Rolls-Royce Silver Ghost Boat-Tail Skiff
Early in its history, Rolls-Royce developed a strong reputation for performance. The Tourist Trophy Race was one of the most prestigious events of the era and was won by the Honourable Charles Stewart Rolls and Frederick Henry Royce in commanding fashion in 1906, when the pair beat their nearest competition by 27 minutes. This was followed by the famous 15,000-mile reliability run of 1907, where the original Silver Ghost finished the event and required an incredible £22s 7d to restore it to as-new specification (or about GBP 7.50 at 1907 exchange rates).
Rolls also understood the importance of image when marketing and selling the most luxurious and advanced motor car to the upper crust of high society. He accomplished this by “supplying” Silver Ghosts to British royalty, which further established the place of the Silver Ghost in the minds of the influential and wealthy elite. This observation, coupled with the fact that the Silver Ghost was the most comfortable luxury car built and the only one available that was quiet enough to allow for normal conversation at speed, made the Rolls-Royce Silver Ghost the obvious choice for those who wanted the ultimate motoring experience.
Powered with a 7,248 cc L-head, six-cylinder, side valve engine, the Silver Ghost was a mechanical marvel with its aluminium alloy crankcase and a timing drive and ignition that was driven by gears, not chains. The timing gears were made of phosphor bronze and nickel steel, which were ground and polished by hand. The crankshaft itself was ground to an accuracy of .025 on its bearing surfaces and then hand polished to remove any minute scratches left by the grinder. The result was an automobile that ran in complete silence without a puff of smoke – a feat that could not be matched at the time and has never been duplicated since.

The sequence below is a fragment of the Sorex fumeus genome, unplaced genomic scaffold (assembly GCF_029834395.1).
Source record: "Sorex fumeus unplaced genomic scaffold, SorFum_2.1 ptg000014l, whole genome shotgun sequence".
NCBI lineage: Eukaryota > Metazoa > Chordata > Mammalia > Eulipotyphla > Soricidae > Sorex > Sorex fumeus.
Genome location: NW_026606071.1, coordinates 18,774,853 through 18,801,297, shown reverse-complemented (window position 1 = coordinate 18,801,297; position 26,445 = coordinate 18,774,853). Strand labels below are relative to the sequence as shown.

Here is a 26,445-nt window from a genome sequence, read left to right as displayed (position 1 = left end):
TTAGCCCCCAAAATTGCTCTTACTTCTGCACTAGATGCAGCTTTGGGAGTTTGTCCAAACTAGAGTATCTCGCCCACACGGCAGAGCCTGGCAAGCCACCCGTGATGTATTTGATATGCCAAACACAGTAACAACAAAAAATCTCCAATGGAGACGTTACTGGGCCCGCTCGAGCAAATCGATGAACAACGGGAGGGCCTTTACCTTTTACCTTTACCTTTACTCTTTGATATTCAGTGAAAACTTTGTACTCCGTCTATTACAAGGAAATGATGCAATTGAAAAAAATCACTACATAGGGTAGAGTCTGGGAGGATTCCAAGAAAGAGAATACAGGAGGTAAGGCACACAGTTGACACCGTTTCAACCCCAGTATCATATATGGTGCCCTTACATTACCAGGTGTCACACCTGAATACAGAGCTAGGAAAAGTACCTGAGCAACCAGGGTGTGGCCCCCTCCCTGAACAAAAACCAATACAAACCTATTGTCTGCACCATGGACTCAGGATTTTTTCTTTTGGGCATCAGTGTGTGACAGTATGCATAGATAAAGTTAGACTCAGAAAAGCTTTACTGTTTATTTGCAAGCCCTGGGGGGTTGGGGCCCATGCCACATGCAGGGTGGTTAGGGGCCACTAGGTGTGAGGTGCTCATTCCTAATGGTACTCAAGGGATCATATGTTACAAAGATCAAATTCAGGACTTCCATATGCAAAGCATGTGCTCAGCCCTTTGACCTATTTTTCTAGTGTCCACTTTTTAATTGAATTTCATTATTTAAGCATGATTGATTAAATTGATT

Three specially equipped cars were prepared for an important trial in 1911 – the London to Edinburgh run. The Rolls-Royce entries dominated the field, and following their great success, this enhanced specification became available to client order. Later, three such L to E chassis were upgraded to provide enhanced performance and entered in the Austrian Alpine trials. When Rolls-Royce won the event outright, this improved specification became available and was known as the Alpine Eagle specification.
Most of these cars were ordered for sporting applications, and 54PB appears to be no exception. Although there is no official record of the original coachwork, the car was fitted with a low rake steering column, indicating that it was intended to receive sporting open coachwork.
This car was auctioned off by RM Auctions in January of 2009 at the Arizona Biltmore Resort & Spa, Phoenix, Arizona and in October of 2009 at the Battersea Evolution, London.
48 bhp 7,248 cc side valve six-cylinder engine, four-speed manual transmission, front semi-elliptic leaf spring and rear three-quarter elliptic leaf spring, two wheel drum brakes, right hand drive.
Source: RM Auctions
Photo Credit: Copyright Phil Greatorex